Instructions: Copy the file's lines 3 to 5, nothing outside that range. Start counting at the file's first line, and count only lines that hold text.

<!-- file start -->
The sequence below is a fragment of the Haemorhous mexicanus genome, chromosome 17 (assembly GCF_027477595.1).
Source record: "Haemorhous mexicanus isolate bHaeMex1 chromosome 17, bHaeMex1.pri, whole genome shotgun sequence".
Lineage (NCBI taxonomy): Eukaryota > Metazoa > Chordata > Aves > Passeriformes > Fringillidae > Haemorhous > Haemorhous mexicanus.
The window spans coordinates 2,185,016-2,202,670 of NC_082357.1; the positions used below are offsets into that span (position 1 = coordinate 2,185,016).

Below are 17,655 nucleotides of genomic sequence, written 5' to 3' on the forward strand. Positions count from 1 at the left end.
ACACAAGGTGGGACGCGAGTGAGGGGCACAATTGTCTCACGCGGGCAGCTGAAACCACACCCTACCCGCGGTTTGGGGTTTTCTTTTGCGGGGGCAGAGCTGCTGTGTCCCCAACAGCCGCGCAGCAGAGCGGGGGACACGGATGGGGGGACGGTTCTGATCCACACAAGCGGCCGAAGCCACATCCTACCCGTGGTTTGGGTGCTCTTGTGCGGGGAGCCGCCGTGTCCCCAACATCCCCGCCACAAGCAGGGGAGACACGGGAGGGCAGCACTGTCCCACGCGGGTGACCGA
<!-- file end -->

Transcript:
Lineage (NCBI taxonomy): Eukaryota > Metazoa > Chordata > Aves > Passeriformes > Fringillidae > Haemorhous > Haemorhous mexicanus.
The window spans coordinates 2,185,016-2,202,670 of NC_082357.1; the positions used below are offsets into that span (position 1 = coordinate 2,185,016).

Below are 17,655 nucleotides of genomic sequence, written 5' to 3' on the forward strand. Positions count from 1 at the left end.